Recently I looked at the DevOps Handbook, Part 1, which discusses the three main principles that form the foundation for DevOps organizations. Part 2 is all about how to start a DevOps movement within an organization.
Up until about two years ago, when we started our DevOps practice, RightStar had focused primarily on the Operations side of an organization: IT service, (now digital management), performance and application management (e.g., BMC TrueSight), and data center automation, (e.g., Blade Logic Server Automation).
RightStar has also been involved in transformative projects such restaurant’s move into the on-line food ordering business (a greenfield project). Our job was to upgrade their infrastructure by adding performance, capacity, and availability tools to support the added stress caused by new web-based order processing system (a brownfield project). This organization faced stiff competition from other digital businesses and had to make a digital investment in order to remain competitive.
Part 2 of the DevOps Handbook is filled with specific case studies of similar types of jobs: Nordstrom’s and Etsy’s transformation to more digitized e-commerce systems, IT infrastructure upgrades at LinkedIn and FaceBook, and API enablement at Target. All relied heavily on DevOps principles and systems to make successful digital transformations.
What can we at RightStar learn from Part 2 of the DevOps Handbook? Very simply, we can help guarantee project success, either on our own customer ITSM projects, or by using Atlassian tools to better manage our DevOps customer projects. A good place to start is to document the value stream using high level process blocks:
Each process block includes the lead time (the total time starting when the request is made) and the process time (the actual work completed or VA). For example, in the Design and Analysis phase of the above value stream, the lead time is 2 weeks which may be due to delays getting a project workshop set up, which itself may only take two days. By understanding the value stream at every step it is possible to focus on specific areas of improvement.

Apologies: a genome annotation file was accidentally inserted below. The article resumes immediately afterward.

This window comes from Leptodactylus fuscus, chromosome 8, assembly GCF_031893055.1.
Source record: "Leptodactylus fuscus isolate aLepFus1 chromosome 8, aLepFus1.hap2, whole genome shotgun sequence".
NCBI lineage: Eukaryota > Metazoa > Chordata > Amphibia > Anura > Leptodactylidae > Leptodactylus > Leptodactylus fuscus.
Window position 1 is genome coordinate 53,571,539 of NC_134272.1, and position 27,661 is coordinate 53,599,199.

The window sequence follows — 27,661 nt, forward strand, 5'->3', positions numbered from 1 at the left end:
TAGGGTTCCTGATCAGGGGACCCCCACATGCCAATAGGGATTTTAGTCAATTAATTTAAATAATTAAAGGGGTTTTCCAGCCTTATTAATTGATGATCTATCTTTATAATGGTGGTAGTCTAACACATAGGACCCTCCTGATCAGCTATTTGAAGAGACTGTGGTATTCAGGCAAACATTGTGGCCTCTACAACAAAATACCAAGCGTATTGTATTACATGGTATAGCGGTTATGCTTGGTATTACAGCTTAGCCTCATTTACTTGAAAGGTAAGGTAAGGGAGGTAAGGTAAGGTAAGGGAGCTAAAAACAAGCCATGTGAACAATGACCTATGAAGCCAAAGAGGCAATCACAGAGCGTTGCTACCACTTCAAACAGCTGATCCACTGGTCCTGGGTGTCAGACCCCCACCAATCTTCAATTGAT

The remainder of Part 2 focuses on getting Dev and Ops to work together by improving processes, such as upgrading and cross-training team members’ skill sets (deep expertise in a few areas is better), using automated self-service cloud based platforms (Operations becomes a service broker), and DevOps tools such as JIRA, Confluence, and HipChat. that will reinforce culture and accelerate desired behavior changes.
By getting Dev and Ops under the same roof and using JIRA and JIRA Service Desk to create a shared, instead of siloed work queue, work can be prioritized globally. Chat tools like HipChat also reinforce shared goals and can dramatically reduce the time to get help or needed information.
The end result in a reduction in time to value, especially as lead times shink and quality improves. This is why I continue to be excited about the impact DevOps can make as we undergo this digital transformation.